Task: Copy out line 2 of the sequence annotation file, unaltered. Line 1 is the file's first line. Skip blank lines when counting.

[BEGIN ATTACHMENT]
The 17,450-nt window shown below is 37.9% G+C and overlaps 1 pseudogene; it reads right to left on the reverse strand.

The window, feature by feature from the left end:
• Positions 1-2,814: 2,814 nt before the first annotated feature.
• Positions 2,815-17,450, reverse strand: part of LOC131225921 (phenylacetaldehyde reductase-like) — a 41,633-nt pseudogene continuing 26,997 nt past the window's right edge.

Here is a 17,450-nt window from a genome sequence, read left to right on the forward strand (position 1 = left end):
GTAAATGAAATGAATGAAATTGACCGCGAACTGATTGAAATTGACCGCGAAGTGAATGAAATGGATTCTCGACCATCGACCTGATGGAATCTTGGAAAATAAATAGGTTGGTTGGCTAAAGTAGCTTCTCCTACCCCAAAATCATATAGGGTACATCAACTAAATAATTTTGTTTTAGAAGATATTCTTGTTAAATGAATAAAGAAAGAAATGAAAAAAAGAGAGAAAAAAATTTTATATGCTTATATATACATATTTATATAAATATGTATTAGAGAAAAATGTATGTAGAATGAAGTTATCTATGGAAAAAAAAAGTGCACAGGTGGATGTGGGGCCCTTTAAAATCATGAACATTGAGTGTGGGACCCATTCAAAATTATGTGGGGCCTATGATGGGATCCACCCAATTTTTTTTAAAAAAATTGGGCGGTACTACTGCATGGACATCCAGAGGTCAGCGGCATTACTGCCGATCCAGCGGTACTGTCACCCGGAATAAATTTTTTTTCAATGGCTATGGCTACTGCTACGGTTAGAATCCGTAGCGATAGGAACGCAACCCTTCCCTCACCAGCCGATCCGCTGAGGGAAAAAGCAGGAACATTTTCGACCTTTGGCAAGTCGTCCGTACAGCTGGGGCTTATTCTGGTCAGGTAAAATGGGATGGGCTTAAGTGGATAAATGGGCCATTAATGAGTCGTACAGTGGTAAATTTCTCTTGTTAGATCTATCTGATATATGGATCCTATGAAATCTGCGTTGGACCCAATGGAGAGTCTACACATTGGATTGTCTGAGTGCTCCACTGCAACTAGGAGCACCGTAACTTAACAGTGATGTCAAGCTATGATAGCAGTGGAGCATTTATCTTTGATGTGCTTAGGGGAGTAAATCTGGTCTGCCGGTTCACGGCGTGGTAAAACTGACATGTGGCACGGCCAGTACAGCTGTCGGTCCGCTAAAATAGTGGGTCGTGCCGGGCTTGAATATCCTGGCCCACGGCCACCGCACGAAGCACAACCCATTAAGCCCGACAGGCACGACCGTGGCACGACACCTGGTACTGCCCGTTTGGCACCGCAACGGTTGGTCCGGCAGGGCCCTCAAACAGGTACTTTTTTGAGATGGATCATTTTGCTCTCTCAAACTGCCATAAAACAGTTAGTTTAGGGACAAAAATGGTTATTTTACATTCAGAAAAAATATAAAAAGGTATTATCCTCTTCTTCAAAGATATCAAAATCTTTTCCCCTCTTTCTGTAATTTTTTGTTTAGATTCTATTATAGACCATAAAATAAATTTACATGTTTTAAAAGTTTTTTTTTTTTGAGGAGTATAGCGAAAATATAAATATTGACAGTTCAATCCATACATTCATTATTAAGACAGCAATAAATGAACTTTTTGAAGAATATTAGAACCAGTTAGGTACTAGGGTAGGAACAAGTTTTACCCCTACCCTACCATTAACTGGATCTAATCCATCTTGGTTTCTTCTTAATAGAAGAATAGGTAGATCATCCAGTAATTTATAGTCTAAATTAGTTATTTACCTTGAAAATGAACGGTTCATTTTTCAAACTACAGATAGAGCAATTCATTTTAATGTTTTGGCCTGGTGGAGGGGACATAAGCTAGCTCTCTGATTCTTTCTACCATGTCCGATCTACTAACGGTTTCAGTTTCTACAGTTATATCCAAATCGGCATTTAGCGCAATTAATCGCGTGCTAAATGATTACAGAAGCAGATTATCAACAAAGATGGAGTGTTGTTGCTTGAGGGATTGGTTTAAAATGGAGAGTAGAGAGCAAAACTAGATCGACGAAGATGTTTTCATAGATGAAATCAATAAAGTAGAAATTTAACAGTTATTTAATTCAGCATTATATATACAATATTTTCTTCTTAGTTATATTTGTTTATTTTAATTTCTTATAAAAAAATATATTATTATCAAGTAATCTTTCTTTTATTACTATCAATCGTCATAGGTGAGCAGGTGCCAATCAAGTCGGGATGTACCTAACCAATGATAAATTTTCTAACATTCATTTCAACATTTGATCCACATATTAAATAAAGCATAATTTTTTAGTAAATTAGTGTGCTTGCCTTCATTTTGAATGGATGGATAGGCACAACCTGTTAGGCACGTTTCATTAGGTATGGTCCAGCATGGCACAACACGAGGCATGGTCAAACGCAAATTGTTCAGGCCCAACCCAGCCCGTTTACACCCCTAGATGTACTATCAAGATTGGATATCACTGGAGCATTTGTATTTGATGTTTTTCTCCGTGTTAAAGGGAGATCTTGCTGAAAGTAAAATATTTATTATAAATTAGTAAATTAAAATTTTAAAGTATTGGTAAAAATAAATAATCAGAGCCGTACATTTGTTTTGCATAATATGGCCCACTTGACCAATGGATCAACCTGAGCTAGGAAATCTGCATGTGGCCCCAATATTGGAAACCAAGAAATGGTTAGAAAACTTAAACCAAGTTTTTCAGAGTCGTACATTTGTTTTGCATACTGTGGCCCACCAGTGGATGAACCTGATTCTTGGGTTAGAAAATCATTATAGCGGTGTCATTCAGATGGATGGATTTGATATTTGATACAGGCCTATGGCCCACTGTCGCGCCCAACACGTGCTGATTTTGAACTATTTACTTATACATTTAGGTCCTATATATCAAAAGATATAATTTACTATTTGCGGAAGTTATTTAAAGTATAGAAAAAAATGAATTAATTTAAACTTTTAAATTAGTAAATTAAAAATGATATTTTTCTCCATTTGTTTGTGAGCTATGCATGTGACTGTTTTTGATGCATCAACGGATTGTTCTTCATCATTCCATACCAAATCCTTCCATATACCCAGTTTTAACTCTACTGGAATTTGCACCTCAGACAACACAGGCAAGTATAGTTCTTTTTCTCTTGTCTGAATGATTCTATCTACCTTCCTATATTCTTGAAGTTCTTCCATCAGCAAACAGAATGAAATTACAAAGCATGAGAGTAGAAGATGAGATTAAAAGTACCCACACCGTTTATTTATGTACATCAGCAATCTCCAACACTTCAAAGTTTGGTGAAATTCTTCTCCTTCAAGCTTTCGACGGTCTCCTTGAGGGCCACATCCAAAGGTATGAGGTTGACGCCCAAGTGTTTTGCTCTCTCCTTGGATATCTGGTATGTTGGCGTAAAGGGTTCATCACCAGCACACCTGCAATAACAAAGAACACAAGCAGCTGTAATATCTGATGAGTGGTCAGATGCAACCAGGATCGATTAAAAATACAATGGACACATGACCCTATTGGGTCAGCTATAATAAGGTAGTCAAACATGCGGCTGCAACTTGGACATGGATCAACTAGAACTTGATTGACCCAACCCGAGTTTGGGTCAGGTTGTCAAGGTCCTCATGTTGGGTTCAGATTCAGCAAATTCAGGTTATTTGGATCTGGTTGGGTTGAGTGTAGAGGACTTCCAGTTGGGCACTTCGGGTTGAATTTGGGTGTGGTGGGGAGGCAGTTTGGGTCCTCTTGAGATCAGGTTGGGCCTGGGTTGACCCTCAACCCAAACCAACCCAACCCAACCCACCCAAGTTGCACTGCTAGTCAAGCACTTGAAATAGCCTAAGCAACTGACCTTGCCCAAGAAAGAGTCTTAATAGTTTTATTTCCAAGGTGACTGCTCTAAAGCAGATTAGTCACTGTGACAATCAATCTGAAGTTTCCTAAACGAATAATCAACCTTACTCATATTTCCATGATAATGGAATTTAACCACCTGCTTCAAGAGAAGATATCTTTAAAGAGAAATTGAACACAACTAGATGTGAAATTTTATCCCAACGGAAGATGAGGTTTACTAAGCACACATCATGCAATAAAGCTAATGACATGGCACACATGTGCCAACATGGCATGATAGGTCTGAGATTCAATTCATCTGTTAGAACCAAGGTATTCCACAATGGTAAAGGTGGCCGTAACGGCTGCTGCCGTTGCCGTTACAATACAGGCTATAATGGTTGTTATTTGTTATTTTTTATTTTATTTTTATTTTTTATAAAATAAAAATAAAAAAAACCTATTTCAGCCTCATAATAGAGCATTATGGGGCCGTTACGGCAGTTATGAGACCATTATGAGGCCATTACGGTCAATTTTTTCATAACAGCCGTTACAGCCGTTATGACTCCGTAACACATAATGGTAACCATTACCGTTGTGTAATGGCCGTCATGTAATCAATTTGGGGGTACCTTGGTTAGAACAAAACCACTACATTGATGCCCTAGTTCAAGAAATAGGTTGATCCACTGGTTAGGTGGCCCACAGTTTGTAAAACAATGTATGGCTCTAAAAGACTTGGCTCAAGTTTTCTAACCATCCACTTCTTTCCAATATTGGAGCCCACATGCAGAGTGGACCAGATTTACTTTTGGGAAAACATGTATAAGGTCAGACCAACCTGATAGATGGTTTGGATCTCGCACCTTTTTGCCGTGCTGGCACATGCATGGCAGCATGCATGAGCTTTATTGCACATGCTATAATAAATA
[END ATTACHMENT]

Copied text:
The window, feature by feature from the left end: